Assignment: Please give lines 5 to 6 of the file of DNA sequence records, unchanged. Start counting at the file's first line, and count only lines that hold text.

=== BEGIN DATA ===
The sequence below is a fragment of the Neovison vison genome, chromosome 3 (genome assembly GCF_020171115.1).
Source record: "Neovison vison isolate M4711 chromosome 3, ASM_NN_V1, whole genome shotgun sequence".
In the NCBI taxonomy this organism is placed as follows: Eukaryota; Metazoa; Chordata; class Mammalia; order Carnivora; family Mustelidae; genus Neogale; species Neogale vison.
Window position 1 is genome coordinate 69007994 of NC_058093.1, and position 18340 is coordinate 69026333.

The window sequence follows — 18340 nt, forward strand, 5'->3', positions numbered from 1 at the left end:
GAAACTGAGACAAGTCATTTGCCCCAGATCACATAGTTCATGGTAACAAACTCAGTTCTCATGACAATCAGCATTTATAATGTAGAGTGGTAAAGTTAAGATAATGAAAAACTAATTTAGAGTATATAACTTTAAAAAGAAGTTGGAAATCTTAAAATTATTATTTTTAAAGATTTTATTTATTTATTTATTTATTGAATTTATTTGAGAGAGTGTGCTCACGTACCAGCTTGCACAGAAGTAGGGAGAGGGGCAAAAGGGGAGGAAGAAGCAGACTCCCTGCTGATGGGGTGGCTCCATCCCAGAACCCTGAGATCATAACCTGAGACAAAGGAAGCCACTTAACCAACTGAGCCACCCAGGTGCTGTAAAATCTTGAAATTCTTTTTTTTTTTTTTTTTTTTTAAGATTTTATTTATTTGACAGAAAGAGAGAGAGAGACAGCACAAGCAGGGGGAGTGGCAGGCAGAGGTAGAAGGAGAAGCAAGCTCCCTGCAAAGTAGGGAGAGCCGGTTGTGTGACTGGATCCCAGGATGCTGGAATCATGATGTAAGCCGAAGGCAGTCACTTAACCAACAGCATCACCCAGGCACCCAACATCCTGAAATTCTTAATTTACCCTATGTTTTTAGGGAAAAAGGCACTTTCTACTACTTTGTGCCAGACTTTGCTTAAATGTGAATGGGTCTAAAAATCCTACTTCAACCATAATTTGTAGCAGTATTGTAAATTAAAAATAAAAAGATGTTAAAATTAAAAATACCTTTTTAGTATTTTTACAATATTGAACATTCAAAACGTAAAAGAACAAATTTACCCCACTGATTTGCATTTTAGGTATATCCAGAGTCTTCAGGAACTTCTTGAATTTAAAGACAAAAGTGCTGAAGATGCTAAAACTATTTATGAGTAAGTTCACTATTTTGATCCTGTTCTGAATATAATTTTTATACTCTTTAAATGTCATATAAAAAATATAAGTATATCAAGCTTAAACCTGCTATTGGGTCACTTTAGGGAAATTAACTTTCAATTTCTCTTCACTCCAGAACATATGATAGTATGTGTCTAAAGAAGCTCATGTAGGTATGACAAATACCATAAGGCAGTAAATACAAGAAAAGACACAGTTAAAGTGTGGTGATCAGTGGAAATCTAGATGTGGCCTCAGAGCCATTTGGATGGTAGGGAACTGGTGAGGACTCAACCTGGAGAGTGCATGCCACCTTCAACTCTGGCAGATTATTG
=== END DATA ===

The window sequence follows — 18340 nt, forward strand, 5'->3', positions numbered from 1 at the left end:
GAAACTGAGACAAGTCATTTGCCCCAGATCACATAGTTCATGGTAACAAACTCAGTTCTCATGACAATCAGCATTTATAATGTAGAGTGGTAAAGTTAAGATAATGAAAAACTAATTTAGAGTATATAACTTTAAAAAGAAGTTGGAAATCTTAAAATTATTATTTTTAAAGATTTTATTTATTTATTTATTTATTGAATTTATTTGAGAGAGTGTGCTCACGTACCAGCTTGCACAGAAGTAGGGAGAGGGGCAAAAGGGGAGGAAGAAGCAGACTCCCTGCTGATGGGGTGGCTCCATCCCAGAACCCTGAGATCATAACCTGAGACAAAGGAAGCCACTTAACCAACTGAGCCACCCAGGTGCTGTAAAATCTTGAAATTCTTTTTTTTTTTTTTTTTTTTTAAGATTTTATTTATTTGACAGAAAGAGAGAGAGAGACAGCACAAGCAGGGGGAGTGGCAGGCAGAGGTAGAAGGAGAAGCAAGCTCCCTGCAAAGTAGGGAGAGCCGGTTGTGTGACTGGATCCCAGGATGCTGGAATCATGATGTAAGCCGAAGGCAGTCACTTAACCAACAGCATCACCCAGGCACCCAACATCCTGAAATTCTTAATTTACCCTATGTTTTTAGGGAAAAAGGCACTTTCTACTACTTTGTGCCAGACTTTGCTTAAATGTGAATGGGTCTAAAAATCCTACTTCAACCATAATTTGTAGCAGTATTGTAAATTAAAAATAAAAAGATGTTAAAATTAAAAATACCTTTTTAGTATTTTTACAATATTGAACATTCAAAACGTAAAAGAACAAATTTACCCCACTGATTTGCATTTTAGGTATATCCAGAGTCTTCAGGAACTTCTTGAATTTAAAGACAAAAGTGCTGAAGATGCTAAAACTATTTATGAGTAAGTTCACTATTTTGATCCTGTTCTGAATATAATTTTTATACTCTTTAAATGTCATATAAAAAATATAAGTATATCAAGCTTAAACCTGCTATTGGGTCACTTTAGGGAAATTAACTTTCAATTTCTCTTCACTCCAGAACATATGATAGTATGTGTCTAAAGAAGCTCATGTAGGTATGACAAATACCATAAGGCAGTAAATACAAGAAAAGACACAGTTAAAGTGTGGTGATCAGTGGAAATCTAGATGTGGCCTCAGAGCCATTTGGATGGTAGGGAACTGGTGAGGACTCAACCTGGAGAGTGCATGCCACCTTCAACTCTGGCAGATTATTG